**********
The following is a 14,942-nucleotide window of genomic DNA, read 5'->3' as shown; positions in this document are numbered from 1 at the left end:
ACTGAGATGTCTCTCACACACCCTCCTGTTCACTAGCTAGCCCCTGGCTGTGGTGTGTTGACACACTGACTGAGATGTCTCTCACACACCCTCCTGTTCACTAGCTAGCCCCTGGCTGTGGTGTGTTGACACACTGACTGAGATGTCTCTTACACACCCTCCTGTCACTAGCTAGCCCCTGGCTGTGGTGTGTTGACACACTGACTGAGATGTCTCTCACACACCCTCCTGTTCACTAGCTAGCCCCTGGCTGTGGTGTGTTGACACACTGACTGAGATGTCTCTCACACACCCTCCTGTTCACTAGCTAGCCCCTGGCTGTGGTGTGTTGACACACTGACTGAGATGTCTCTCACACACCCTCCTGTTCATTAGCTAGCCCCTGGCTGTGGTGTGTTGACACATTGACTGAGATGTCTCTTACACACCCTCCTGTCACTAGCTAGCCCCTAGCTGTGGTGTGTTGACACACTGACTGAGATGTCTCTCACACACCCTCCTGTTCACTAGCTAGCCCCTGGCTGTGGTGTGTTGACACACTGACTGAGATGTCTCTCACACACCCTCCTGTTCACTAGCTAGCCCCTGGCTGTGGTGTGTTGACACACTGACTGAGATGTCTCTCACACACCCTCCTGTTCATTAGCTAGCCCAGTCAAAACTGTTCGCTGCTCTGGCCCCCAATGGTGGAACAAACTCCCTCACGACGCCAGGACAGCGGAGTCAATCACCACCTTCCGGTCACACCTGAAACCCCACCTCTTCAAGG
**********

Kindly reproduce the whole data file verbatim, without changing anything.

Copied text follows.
The following is a 14,942-nucleotide window of genomic DNA, read 5'->3' as shown; positions in this document are numbered from 1 at the left end:
ACTGAGATGTCTCTCACACACCCTCCTGTTCACTAGCTAGCCCCTGGCTGTGGTGTGTTGACACACTGACTGAGATGTCTCTCACACACCCTCCTGTTCACTAGCTAGCCCCTGGCTGTGGTGTGTTGACACACTGACTGAGATGTCTCTTACACACCCTCCTGTCACTAGCTAGCCCCTGGCTGTGGTGTGTTGACACACTGACTGAGATGTCTCTCACACACCCTCCTGTTCACTAGCTAGCCCCTGGCTGTGGTGTGTTGACACACTGACTGAGATGTCTCTCACACACCCTCCTGTTCACTAGCTAGCCCCTGGCTGTGGTGTGTTGACACACTGACTGAGATGTCTCTCACACACCCTCCTGTTCATTAGCTAGCCCCTGGCTGTGGTGTGTTGACACATTGACTGAGATGTCTCTTACACACCCTCCTGTCACTAGCTAGCCCCTAGCTGTGGTGTGTTGACACACTGACTGAGATGTCTCTCACACACCCTCCTGTTCACTAGCTAGCCCCTGGCTGTGGTGTGTTGACACACTGACTGAGATGTCTCTCACACACCCTCCTGTTCACTAGCTAGCCCCTGGCTGTGGTGTGTTGACACACTGACTGAGATGTCTCTCACACACCCTCCTGTTCATTAGCTAGCCCAGTCAAAACTGTTCGCTGCTCTGGCCCCCAATGGTGGAACAAACTCCCTCACGACGCCAGGACAGCGGAGTCAATCACCACCTTCCGGTCACACCTGAAACCCCACCTCTTCAAGG